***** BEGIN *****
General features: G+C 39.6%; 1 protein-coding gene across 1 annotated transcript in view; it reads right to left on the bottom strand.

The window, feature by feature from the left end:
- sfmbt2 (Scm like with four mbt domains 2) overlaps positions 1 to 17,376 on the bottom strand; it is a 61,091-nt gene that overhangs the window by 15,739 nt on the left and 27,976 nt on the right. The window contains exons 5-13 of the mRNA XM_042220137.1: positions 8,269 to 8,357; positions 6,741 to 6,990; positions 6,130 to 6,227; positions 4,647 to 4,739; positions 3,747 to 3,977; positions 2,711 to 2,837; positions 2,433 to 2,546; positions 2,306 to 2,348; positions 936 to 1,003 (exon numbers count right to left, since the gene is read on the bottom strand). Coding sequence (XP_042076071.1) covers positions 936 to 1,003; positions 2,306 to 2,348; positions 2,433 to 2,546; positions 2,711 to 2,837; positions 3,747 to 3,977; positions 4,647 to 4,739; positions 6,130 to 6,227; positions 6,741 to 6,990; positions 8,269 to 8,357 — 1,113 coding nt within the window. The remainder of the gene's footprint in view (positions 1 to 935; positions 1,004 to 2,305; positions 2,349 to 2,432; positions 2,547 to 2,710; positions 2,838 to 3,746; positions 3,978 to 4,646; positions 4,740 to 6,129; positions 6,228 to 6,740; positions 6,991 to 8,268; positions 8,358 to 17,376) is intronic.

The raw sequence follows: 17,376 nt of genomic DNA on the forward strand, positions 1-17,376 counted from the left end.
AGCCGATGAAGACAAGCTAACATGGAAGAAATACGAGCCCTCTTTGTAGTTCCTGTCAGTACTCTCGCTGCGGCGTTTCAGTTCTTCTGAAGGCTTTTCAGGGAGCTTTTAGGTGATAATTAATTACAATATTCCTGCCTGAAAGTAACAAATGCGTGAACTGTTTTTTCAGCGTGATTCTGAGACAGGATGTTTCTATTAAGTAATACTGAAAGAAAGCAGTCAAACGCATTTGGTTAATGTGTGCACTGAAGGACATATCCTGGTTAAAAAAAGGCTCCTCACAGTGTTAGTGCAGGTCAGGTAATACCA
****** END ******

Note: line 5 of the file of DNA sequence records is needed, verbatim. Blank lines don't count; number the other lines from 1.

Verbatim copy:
AGCCGATGAAGACAAGCTAACATGGAAGAAATACGAGCCCTCTTTGTAGTTCCTGTCAGTACTCTCGCTGCGGCGTTTCAGTTCTTCTGAAGGCTTTTCAGGGAGCTTTTAGGTGATAATTAATTACAATATTCCTGCCTGAAAGTAACAAATGCGTGAACTGTTTTTTCAGCGTGATTCTGAGACAGGATGTTTCTATTAAGTAATACTGAAAGAAAGCAGTCAAACGCATTTGGTTAATGTGTGCACTGAAGGACATATCCTGGTTAAAAAAAGGCTCCTCACAGTGTTAGTGCAGGTCAGGTAATACCA